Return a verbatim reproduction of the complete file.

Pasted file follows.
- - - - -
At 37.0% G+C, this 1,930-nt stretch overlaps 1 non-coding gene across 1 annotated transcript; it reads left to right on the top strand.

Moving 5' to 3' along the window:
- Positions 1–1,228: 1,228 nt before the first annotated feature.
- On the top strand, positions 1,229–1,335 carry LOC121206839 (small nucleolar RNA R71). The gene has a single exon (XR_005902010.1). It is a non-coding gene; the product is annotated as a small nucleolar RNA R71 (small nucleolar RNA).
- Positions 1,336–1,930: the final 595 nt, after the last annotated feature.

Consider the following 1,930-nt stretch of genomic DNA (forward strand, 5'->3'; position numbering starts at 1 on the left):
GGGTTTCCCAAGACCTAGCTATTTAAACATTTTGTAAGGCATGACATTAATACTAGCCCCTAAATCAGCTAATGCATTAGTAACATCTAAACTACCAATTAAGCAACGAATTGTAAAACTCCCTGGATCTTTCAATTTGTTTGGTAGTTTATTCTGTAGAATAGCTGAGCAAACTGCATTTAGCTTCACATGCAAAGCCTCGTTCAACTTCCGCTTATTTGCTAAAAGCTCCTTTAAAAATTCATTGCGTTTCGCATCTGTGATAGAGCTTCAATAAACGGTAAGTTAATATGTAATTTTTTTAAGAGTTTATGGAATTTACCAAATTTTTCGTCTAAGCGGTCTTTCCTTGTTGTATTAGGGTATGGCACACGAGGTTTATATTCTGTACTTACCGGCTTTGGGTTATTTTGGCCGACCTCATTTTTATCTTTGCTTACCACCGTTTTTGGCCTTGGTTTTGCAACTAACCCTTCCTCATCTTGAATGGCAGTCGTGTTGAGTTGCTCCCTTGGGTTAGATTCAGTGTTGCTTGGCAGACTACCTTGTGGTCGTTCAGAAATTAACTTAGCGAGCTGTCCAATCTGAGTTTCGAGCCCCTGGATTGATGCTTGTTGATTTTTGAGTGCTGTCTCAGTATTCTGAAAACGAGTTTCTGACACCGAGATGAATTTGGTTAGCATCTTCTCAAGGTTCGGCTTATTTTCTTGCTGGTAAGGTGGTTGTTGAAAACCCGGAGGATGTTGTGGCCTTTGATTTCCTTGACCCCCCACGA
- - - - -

At 37.0% G+C, this 1,930-nt stretch overlaps 1 non-coding gene across 1 annotated transcript; it reads left to right on the top strand.

Moving 5' to 3' along the window:
- Positions 1–1,228: 1,228 nt before the first annotated feature.
- On the top strand, positions 1,229–1,335 carry LOC121206839 (small nucleolar RNA R71). The gene has a single exon (XR_005902010.1). It is a non-coding gene; the product is annotated as a small nucleolar RNA R71 (small nucleolar RNA).
- Positions 1,336–1,930: the final 595 nt, after the last annotated feature.

Consider the following 1,930-nt stretch of genomic DNA (forward strand, 5'->3'; position numbering starts at 1 on the left):
GGGTTTCCCAAGACCTAGCTATTTAAACATTTTGTAAGGCATGACATTAATACTAGCCCCTAAATCAGCTAATGCATTAGTAACATCTAAACTACCAATTAAGCAACGAATTGTAAAACTCCCTGGATCTTTCAATTTGTTTGGTAGTTTATTCTGTAGAATAGCTGAGCAAACTGCATTTAGCTTCACATGCAAAGCCTCGTTCAACTTCCGCTTATTTGCTAAAAGCTCCTTTAAAAATTCATTGCGTTTCGCATCTGTGATAGAGCTTCAATAAACGGTAAGTTAATATGTAATTTTTTTAAGAGTTTATGGAATTTACCAAATTTTTCGTCTAAGCGGTCTTTCCTTGTTGTATTAGGGTATGGCACACGAGGTTTATATTCTGTACTTACCGGCTTTGGGTTATTTTGGCCGACCTCATTTTTATCTTTGCTTACCACCGTTTTTGGCCTTGGTTTTGCAACTAACCCTTCCTCATCTTGAATGGCAGTCGTGTTGAGTTGCTCCCTTGGGTTAGATTCAGTGTTGCTTGGCAGACTACCTTGTGGTCGTTCAGAAATTAACTTAGCGAGCTGTCCAATCTGAGTTTCGAGCCCCTGGATTGATGCTTGTTGATTTTTGAGTGCTGTCTCAGTATTCTGAAAACGAGTTTCTGACACCGAGATGAATTTGGTTAGCATCTTCTCAAGGTTCGGCTTATTTTCTTGCTGGTAAGGTGGTTGTTGAAAACCCGGAGGATGTTGTGGCCTTTGATTTCCTTGACCCCCCACGA